Dr Emma Agnew – Clinical Psychologist

Dr Emma Agnew, discusses her research into young people and gangs. In this frank and thought provoking analysis, Emma discusses the many young people she has worked with who have had gang involvement. She is particularly interested in the language and narratives frequently used that serve to label young people and provoke many responses from society, but fail to address the underlying causes. Emma discusses the structural violence, committed by the government, that results in racism, poverty and inequality. She draws on the fact that the UK is amongst the wealthiest countries in the world, yet we have such significant levels of inequality. Emma discusses how language creates stereotypes that then prevail through government, to the press, to schools, the police and how the general public view young people. This has significant impact on the young people themselves who are often victims of poverty and how it affects their self esteem, their emotional and psychological well being. Emma concludes with her persecutive that society needs to re-humanise these individuals, remove the labels and start to focus on interventions that look at social, rather than criminal, justice.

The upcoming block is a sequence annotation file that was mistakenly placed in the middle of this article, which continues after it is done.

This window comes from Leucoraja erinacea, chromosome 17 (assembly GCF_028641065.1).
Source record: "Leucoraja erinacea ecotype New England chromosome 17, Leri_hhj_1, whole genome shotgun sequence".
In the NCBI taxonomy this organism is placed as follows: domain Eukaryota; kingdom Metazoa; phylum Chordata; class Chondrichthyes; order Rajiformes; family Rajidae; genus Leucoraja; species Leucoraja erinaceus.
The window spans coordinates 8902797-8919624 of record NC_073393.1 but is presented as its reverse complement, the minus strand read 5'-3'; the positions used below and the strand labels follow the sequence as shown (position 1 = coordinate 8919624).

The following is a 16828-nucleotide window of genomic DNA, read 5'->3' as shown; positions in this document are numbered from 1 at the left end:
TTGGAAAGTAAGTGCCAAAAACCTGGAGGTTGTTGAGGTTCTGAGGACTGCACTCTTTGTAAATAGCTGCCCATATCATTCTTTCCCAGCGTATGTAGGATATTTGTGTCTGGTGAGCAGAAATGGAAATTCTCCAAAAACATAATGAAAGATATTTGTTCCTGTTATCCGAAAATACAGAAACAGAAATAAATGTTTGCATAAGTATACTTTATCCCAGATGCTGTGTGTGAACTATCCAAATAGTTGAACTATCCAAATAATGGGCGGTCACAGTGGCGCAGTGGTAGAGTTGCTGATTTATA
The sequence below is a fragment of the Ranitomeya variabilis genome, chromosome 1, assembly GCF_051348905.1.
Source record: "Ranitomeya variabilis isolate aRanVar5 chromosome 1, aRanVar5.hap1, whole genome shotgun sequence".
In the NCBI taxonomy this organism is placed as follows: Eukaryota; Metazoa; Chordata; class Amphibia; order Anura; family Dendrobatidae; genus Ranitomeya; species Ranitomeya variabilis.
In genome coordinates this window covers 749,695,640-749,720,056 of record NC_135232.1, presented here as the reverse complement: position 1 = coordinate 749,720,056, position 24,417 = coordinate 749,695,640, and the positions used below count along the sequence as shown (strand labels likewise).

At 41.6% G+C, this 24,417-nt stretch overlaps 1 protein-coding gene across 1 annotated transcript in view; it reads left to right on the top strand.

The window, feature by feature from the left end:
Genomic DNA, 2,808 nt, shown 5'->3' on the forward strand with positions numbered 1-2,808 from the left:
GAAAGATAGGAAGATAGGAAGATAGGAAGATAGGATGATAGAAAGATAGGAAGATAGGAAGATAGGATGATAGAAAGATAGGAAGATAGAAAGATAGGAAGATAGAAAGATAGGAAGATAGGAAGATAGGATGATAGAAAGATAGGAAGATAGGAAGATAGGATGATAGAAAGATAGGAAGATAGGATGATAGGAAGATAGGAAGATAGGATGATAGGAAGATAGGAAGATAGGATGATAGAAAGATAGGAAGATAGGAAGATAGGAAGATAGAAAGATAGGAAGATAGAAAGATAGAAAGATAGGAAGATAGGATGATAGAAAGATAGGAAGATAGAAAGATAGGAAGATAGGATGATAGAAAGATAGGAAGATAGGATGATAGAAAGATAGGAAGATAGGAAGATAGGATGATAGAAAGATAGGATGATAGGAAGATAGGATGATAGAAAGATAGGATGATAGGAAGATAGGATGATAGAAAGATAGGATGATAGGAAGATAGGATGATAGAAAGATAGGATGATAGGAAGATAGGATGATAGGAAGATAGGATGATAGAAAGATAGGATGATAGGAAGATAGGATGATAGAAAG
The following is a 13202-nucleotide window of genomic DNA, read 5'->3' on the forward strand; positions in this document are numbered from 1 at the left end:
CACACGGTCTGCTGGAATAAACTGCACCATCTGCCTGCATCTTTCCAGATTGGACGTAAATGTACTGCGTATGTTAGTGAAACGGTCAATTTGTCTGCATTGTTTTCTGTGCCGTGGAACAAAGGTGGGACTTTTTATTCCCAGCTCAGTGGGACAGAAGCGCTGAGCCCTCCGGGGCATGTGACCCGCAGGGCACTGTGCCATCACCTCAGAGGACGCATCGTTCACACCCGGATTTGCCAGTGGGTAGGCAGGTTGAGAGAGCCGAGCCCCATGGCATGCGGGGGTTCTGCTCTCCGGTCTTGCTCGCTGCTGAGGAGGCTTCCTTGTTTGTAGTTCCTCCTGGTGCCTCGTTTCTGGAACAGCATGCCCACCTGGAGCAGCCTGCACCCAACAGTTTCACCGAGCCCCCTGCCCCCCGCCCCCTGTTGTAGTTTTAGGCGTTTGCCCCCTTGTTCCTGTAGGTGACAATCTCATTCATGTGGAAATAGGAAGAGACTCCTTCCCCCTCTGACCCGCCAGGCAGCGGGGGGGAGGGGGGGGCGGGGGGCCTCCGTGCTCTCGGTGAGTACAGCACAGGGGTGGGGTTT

Emma Agnew-The School of Life

 Emma is a highly respected Clinical Psychologist, originally from Scotland, who trained and worked in London, before moving to Australia. Her therapeutic work includes running creative therapy workshops in an adolescent psychiatric ward, designing and delivering group and individual therapy in a male prison, and working in a human rights organisation with refugees. Her doctoral research centred around gang members and constructed identities. Emma is interested in how people tell the stories of their lives, how these stories shape their identities, and how these stories are influenced by the media, the government, and popular ideas in society.



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